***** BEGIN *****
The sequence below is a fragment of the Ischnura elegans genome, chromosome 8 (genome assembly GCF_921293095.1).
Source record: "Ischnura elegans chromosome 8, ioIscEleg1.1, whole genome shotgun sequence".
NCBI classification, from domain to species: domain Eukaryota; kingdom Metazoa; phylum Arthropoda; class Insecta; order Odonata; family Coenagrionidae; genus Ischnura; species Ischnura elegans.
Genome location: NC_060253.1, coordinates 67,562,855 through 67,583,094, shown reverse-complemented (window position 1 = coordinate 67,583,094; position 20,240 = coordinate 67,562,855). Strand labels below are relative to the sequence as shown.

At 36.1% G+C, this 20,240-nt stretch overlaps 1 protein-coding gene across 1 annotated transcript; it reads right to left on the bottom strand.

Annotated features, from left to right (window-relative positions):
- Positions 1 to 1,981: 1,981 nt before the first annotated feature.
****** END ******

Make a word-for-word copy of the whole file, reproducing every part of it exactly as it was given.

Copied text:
The sequence below is a fragment of the Ischnura elegans genome, chromosome 8 (genome assembly GCF_921293095.1).
Source record: "Ischnura elegans chromosome 8, ioIscEleg1.1, whole genome shotgun sequence".
NCBI classification, from domain to species: domain Eukaryota; kingdom Metazoa; phylum Arthropoda; class Insecta; order Odonata; family Coenagrionidae; genus Ischnura; species Ischnura elegans.
Genome location: NC_060253.1, coordinates 67,562,855 through 67,583,094, shown reverse-complemented (window position 1 = coordinate 67,583,094; position 20,240 = coordinate 67,562,855). Strand labels below are relative to the sequence as shown.

At 36.1% G+C, this 20,240-nt stretch overlaps 1 protein-coding gene across 1 annotated transcript; it reads right to left on the bottom strand.

Annotated features, from left to right (window-relative positions):
- Positions 1 to 1,981: 1,981 nt before the first annotated feature.